Trafficking in persons is a serious human rights violation. Traffickers abuse the vulnerable position of persons lacking legal or safe means to migrate to another country or area. Victims usually have to labour in slave-like conditions to pay off their 'debt' and face violence, abuse and exploitation. 

Most states take action against trafficking in persons. While intentions might be good, in many cases effects have been less positive. States prioritise prosecution and punishment of traffickers, while often failing to effectively safeguard the rights of persons who have been trafficked. Moreover, anti-trafficking efforts often even negatively impact the rights of trafficked persons and other groups that might be affected by these efforts, such as migrant domestic workers or sex workers.

The need for a human rights approach to trafficking in persons is increasingly being recognised. It means that States must not only prevent, investigate and prosecute trafficking, but also provide trafficked persons with assistance, protection and compensation. Moreover, anti-trafficking policies should promote, protect and respect the human rights of all persons, including trafficked persons, migrant workers and sex workers. At the minimum they should do no harm. Finally, a human rights approach is based on fundamental principles such as participation, accountability and non-discrimination.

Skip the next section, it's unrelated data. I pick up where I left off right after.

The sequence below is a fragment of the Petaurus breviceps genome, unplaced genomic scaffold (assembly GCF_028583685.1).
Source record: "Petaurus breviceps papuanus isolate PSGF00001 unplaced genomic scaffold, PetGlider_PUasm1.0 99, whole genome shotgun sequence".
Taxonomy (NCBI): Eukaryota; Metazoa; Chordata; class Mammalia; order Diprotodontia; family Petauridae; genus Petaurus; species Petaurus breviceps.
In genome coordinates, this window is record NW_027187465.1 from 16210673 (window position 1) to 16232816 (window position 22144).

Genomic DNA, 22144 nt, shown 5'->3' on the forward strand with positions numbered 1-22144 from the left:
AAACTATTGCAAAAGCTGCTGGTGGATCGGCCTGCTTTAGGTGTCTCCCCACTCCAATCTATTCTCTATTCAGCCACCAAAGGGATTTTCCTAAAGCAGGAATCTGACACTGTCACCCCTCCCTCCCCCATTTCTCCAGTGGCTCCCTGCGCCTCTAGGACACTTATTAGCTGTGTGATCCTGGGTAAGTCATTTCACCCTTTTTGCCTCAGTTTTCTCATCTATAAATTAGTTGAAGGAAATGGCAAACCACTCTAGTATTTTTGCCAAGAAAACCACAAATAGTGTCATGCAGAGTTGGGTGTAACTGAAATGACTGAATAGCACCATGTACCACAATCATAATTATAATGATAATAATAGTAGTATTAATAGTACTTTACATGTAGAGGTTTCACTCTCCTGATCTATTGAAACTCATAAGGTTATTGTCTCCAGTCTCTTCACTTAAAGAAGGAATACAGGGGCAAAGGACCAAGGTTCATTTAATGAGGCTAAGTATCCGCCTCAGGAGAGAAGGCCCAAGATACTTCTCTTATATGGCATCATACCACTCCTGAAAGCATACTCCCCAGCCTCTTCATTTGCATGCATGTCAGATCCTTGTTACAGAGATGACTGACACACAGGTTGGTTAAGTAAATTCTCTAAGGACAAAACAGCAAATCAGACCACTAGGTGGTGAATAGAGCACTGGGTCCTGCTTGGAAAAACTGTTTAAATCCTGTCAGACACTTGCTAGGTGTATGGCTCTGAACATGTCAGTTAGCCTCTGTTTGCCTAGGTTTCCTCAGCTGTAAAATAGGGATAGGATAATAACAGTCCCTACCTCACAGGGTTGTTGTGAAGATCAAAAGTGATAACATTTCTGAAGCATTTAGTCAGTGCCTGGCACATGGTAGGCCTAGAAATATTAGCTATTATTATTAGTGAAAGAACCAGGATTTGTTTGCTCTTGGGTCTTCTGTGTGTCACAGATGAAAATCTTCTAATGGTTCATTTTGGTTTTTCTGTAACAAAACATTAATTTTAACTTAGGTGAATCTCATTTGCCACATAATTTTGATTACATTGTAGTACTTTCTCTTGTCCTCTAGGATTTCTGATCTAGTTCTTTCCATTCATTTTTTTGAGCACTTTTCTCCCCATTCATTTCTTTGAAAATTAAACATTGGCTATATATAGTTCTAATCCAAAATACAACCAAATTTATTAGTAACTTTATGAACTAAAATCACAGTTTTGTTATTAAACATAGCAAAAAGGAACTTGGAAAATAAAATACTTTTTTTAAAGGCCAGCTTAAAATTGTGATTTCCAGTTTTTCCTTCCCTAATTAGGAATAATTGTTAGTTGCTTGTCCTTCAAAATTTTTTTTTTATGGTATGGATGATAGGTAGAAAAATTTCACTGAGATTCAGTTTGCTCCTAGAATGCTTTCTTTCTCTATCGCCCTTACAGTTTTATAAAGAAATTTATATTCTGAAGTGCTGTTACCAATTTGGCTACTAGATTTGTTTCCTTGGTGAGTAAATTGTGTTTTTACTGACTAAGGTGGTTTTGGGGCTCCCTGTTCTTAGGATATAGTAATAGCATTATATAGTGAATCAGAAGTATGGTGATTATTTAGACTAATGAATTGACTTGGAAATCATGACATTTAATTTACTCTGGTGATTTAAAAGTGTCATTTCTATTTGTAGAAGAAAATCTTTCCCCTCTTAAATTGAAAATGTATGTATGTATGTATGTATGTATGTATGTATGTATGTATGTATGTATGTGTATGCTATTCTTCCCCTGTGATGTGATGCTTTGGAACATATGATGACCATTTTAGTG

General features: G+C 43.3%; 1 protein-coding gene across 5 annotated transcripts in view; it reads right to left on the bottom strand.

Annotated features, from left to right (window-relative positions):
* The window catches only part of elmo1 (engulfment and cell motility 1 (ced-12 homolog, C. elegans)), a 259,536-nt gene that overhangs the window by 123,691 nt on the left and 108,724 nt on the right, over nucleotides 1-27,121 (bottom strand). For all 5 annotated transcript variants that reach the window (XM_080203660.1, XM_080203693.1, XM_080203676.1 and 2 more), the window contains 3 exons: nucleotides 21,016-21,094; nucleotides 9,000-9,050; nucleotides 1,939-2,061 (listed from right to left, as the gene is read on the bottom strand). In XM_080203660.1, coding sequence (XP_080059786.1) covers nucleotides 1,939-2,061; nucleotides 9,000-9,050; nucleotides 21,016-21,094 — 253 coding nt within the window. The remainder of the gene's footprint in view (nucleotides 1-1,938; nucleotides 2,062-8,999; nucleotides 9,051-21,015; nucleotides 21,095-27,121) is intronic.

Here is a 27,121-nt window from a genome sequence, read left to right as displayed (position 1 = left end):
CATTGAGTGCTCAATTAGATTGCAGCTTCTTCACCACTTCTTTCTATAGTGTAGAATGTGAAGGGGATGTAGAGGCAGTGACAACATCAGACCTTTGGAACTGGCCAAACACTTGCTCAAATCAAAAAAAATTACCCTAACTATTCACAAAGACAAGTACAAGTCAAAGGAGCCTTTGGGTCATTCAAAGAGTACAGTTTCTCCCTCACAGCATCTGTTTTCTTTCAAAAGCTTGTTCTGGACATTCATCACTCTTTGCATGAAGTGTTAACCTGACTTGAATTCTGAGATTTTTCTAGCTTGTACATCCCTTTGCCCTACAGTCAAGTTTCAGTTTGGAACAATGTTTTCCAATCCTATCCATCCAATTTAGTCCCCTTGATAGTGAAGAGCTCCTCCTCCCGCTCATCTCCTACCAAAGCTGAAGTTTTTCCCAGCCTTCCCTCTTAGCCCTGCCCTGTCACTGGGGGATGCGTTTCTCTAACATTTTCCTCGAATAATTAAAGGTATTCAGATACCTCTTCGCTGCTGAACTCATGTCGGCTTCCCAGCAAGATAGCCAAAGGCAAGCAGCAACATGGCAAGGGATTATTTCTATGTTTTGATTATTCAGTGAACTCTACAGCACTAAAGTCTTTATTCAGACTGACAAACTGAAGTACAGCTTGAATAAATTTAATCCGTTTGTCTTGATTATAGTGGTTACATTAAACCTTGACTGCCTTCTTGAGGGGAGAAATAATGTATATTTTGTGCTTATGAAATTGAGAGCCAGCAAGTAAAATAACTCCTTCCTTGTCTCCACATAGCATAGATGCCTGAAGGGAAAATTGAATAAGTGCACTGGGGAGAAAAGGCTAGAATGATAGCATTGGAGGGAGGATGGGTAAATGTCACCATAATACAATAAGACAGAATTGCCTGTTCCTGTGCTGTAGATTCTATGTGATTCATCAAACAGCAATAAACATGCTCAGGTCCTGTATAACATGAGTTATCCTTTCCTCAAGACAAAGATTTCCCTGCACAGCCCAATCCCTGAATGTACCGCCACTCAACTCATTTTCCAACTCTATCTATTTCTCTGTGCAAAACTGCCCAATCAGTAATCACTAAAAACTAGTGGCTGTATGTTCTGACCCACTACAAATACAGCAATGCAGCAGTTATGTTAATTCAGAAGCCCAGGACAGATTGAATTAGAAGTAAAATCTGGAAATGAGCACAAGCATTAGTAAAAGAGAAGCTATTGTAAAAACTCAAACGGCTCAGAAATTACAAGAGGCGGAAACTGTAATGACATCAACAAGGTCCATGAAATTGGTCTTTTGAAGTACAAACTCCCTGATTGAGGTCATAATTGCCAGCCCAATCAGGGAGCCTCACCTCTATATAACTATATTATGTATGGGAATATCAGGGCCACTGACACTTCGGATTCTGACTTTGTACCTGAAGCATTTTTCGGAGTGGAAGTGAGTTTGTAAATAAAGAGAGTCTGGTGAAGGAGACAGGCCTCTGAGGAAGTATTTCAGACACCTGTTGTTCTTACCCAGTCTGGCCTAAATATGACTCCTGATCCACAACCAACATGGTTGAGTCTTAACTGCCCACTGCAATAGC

Rights for change promote the use of the RiGHTGuide that shows the positive and negative effects of anti-trafficking measures. This makes lobbying for more better measures against trafficking more effective. To learn more about RiGHTGuide, please follow this link

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